The President Is Purging the Security Services While Rejecting the Results of an Election He Lost

Jack Holmes
·4-min read
Photo credit: Chip Somodevilla - Getty Images
Photo credit: Chip Somodevilla - Getty Images

From Esquire

The results of the 2020 election are not in doubt. Republicans made gains in the House, control of the Senate will come down to two runoff elections in Georgia, and Joe Biden won the presidency. It wasn't close. He is on track, at the moment, to win 306 Electoral Votes, the same number Donald Trump won in 2016. His leads across the key states that made the difference are likely to be larger—often much larger—than those that got Trump across the line last time. Oh, and Biden got millions and millions more citizens' votes, not that it matters, strictly speaking, in our boneheaded system.

Yet the president and his allies refuse to accept the very clear outcome. His campaign is firing off spurious lawsuits left and right, screaming about fraud. (Trump telegraphed this play ahead of the election—it has no relationship to what actually happened. He was always going to do it.) His Senate apparatchiks are suggesting the results are in doubt, and the two Georgia senators up in that state's upcoming runoffs have been enlisted to attack Georgia's Republican secretary of state. More than all that, the U.S. Secretary of State, Mike Pompeo, could be found "joking" Tuesday that "there will be a smooth transition to a second Trump administration." As we know now, people in this movement are joking until they're not, and they're not really laughing when they are. They are leering as they do it, injecting something into the body politic with a wink and a nod to see if it might take root there. Oh, and his pet attorney general is busy adding a patina of legal clout to the whole scam.

But all that may pale in comparison to the president's move to purge the Department of Defense this week—again, while simultaneously rejecting the results of the democratic election he lost. He fired the Secretary of Defense, Mark Esper, and passed over many candidates in the line of succession to haul Christopher Miller, the director of the National Counterterrorism Center, into the big time. One wonders why he might have been chosen. So, too, with the new Pentagon chief of staff, Kash Patel, "a former Devin Nunes staffer who worked to discredit the Russia investigation," according to Jennifer Griffin of Fox News. Undersecretary of Defense for Intelligence Joseph Kernan is also reportedly out. Meanwhile, there's talk he'll get new people in at the CIA and the FBI.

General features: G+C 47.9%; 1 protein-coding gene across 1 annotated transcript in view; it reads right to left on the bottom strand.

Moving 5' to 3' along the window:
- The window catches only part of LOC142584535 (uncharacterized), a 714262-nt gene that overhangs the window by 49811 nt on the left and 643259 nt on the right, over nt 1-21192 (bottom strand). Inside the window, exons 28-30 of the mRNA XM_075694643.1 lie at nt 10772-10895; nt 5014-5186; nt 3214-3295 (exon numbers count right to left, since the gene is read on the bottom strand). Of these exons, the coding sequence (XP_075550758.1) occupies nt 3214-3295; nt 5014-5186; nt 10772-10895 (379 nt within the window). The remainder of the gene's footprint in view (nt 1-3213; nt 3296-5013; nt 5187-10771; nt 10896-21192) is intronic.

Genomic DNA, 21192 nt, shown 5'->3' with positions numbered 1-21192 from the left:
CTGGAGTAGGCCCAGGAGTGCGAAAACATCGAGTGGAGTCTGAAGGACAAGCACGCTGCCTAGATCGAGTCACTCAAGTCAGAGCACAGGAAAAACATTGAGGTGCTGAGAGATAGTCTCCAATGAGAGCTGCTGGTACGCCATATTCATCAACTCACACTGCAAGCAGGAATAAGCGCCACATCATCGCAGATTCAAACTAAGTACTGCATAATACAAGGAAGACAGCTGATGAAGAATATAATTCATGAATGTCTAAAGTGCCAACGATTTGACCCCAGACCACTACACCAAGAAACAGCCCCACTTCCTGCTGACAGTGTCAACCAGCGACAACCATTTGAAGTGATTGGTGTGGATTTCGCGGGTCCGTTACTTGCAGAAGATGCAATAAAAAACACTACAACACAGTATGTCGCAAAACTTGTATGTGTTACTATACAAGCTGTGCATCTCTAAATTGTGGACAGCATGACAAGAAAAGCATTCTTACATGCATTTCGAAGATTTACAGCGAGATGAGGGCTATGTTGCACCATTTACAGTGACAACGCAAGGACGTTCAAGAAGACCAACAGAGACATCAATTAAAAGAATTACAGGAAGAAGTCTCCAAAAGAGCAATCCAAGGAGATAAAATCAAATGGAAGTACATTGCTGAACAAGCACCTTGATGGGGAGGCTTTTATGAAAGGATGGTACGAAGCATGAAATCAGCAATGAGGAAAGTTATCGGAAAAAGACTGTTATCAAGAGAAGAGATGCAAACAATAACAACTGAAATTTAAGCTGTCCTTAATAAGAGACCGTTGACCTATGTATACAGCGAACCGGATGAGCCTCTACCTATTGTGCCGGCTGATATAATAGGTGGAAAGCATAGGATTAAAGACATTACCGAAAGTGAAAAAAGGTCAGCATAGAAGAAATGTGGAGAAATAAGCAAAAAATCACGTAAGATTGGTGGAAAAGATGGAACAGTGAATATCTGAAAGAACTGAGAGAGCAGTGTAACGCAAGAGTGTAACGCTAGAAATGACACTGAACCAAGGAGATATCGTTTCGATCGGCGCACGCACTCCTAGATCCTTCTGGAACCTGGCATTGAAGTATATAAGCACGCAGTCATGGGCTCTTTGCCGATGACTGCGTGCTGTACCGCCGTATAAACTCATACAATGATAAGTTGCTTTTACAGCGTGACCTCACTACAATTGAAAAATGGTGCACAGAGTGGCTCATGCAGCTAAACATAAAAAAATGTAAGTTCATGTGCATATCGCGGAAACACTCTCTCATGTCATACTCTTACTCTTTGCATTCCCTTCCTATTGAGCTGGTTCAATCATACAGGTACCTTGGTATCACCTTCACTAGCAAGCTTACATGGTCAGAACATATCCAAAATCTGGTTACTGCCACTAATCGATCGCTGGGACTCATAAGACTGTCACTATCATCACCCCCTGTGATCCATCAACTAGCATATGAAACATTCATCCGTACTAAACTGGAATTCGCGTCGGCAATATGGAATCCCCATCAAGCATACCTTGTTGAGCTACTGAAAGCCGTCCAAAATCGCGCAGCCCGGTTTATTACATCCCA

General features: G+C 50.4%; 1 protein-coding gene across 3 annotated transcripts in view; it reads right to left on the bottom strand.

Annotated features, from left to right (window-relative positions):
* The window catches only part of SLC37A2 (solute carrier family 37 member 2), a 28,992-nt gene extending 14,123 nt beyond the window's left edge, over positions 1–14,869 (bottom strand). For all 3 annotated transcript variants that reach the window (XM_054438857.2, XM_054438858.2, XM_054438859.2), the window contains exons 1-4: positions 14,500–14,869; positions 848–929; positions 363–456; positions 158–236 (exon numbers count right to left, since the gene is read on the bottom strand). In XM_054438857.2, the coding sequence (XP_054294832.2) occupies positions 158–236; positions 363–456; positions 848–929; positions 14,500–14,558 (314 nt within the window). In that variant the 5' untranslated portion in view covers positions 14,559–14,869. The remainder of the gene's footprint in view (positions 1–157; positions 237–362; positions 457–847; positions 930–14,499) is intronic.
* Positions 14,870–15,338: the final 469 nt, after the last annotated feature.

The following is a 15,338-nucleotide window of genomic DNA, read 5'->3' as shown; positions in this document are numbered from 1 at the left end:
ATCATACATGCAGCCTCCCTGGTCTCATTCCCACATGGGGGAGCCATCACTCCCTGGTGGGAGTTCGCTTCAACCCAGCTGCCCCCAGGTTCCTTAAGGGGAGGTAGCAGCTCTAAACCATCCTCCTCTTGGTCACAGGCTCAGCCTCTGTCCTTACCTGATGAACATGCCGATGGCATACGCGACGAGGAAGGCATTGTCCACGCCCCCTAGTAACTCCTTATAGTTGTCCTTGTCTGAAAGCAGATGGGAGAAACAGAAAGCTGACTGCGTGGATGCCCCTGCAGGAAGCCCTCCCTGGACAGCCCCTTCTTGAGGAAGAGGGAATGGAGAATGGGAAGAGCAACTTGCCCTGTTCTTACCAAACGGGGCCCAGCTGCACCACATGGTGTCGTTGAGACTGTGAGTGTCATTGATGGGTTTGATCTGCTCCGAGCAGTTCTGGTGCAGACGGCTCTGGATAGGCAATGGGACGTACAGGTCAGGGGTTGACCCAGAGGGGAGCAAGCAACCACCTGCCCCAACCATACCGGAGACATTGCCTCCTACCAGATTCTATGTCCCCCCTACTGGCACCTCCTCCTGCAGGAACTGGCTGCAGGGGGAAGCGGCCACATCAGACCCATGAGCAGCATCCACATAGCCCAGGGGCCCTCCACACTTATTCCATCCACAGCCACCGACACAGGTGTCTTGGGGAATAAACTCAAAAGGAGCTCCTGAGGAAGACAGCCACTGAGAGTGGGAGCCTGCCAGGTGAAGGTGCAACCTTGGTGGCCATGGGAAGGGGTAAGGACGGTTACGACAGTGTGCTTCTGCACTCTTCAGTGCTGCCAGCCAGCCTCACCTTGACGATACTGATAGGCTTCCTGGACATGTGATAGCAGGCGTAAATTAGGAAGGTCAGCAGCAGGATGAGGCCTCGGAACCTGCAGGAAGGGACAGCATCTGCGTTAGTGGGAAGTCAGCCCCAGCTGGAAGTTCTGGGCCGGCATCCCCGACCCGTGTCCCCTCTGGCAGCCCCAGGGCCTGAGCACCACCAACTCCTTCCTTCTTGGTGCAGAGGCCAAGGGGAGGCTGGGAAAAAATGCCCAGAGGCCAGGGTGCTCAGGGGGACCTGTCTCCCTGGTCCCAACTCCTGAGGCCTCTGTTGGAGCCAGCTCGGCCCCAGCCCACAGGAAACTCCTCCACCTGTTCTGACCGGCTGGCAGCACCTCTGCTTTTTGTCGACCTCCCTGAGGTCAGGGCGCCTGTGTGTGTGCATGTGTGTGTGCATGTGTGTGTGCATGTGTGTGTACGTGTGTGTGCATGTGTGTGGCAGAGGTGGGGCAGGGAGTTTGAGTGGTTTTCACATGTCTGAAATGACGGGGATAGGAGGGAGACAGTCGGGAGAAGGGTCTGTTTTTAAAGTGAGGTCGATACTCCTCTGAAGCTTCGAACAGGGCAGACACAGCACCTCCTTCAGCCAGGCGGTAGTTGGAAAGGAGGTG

Considering this is a president who has already demonstrated his willingness to wield the power of the state against peaceful marchers protesting his regime in the nation's capital, and considering he has rejected the election results and his White House is reportedly behaving internally as if he will serve a second term, it is somewhat alarming that he is currently purging the senior leadership of his security services and replacing them with what appear to be more pliant loyalists. Maybe this is about some policy disagreements, since as we all know, Donald Trump is real big on the details. Or does he maybe believe these folks will be more reliable if he decides to give the order to the United States security apparatus to crush demonstrations in the street? Is this merely part of whatever inevitable coverups his administration will pursue ahead of actually leaving? Are these questions we should really need to ask in the United States of America? And what would we be saying if we saw this in another country?

It remains incredible to watch various Savvy Observers calmly explain that The Laws will prevent Donald Trump from doing stuff. They've never stopped him before, whether it was in his prior gig as a real-estate crook or in his current one as President of the United States. This is a guy who seized money Congress refused to appropriate for his Big, Beautiful Wall, relentlessly undermined the independent system of justice, and rejected the oversight power of the House of Representatives. But surely he'll play by the rules now, when leaving office could present him with significant legal exposure. On a more fundamental level, taking this L would deal possibly debilitating psychological damage to someone of his...particular makeup. He will do whatever he can get away with, as he always has, and it will be up to the rest of the country to decide what that is.

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